With four stages dedicated to bands and even morning yoga set to the same, Reverbia Camp is the place to go for live music at Burning Man.
In 2016, Reverbia produced over 110 hours of live music, an awesome feat even without playa dust and a volunteer crew, which now numbers around 270.
About 35 per cent of the camp are live musicians, and it has also attracted many professional sound engineers, who help address the complexities of multiple, ongoing performances on the playa.
But these Burners don’t just make music together; they create a camp and community that is an interesting study of what works at Burning Man.
Reverbians are asked to take ownership of their infrastructure, production and community. A mandatory 10 hours of volunteer work for all camp members fuels the hive at Reverbia. No exceptions or special privileges.
Reverbia also believes a camp that eats together makes more friends, so everyone gathers for gourmet, mostly organic meals each day. This means significant organization for one of the most influential and less seen camp figures, Chef Erik.
The dining area also acts as a hub at the centre of an open, planned layout that is like a friendly neighborhood. No interactive area is boxed in and this allows for blended interaction.
“So many people tell me they feel so grounded at Reverbia,” says camp founder, Doug Abrahams, who met his current life partner at Reverbia in 2012.
“When we talk to new people, we always warn them that if they come to this camp, they will make new lasting friends.”
People who love to camp with Reverbia don’t mind a few rules either. For instance, there is no amplified music in camp, people are requested to party responsibly and, yes, there are quiet hours in tenting areas.
Camp members are also requested to perform their duties sober as the entire camp is depending on each individual to truly show up.
According to Doug, these boundaries prioritize respect for others and allow people to focus on their upcoming shifts.
“Reverbia’s leadership lead by example, and are encouraged to be patient and tolerant. Some people get Burning Man right away, taking giant steps forward with community growth and sustainability, yet others may take only baby steps. With proper guidance, newbies can get it, and perhaps become our future leadership,” Doug says.
A focus on sustainability has also allowed Reverbia to grow and support such a large crew. This includes repurposed camp materials, water conservation, solar power energy, recycling and composting. Much of the camp is stored near Black Rock City, which avoids the carbon footprint of re-locating each year.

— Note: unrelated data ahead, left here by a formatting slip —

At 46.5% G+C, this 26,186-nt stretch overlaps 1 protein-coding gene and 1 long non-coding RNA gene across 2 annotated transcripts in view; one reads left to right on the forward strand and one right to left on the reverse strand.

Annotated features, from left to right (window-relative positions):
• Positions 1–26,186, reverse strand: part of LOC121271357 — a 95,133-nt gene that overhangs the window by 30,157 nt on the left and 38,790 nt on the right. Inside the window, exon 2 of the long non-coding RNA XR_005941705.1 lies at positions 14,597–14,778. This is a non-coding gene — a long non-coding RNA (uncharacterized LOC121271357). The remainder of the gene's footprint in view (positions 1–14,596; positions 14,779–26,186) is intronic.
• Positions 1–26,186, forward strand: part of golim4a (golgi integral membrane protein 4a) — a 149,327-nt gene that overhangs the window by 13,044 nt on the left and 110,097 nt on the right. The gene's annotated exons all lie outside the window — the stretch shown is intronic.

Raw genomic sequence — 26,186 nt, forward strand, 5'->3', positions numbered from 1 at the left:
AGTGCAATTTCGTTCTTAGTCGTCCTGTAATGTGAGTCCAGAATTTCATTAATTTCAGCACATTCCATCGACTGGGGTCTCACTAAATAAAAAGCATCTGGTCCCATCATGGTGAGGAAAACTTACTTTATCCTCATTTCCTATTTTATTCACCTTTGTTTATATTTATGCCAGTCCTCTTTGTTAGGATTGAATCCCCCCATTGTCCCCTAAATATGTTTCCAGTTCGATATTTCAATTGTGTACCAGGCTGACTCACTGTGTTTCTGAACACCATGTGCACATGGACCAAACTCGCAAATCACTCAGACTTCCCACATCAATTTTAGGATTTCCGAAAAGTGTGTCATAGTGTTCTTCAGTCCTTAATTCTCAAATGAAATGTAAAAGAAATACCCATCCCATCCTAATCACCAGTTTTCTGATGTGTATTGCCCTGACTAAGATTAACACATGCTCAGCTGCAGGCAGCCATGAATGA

The camp began its life as Camp I Am, but evolved into Reverbia when Camp I Am’s founder, Clif Cox, invited Doug to lead the camp in 2010. The camp had already been doing some live music, but Doug, a music agent and former camp counselor/director, accepted the role on the condition that the camp only offer live music.
Reverbia had two distinct advantages when starting as a camp. It evolved from a base that Camp I Am had already created — Reverbia continues to use some of those core structures today — and it also had the chance to experiment with what worked and what didn’t work.
Reverbia was also joined by Synergy, a group that was active in the Vancouver Burner community. This group brought organization and work skills to Reverbia, which assisted in camp growth and development.
Camp I Am founder Clif is also still very active at Reverbia camp. “Instead of dying or fading away, Camp I Am has evolved and become something new and different. Doug’s vision is creating a place at Burning Man for non-electronic music, which many people want,” he says.
Reverbia has consistently brought international, national and regional touring acts and will continue to do so with an amazing line-up for 2017.
Visit Reverbia at 3:45 & Esplanade or find them online. Daily activities will be posted on the bulletin board outside the camp’s primary Eternal Embassy structure.
Feature photo: California Honey Drops on Reverbia’s stage, 2015. Photo by Alexander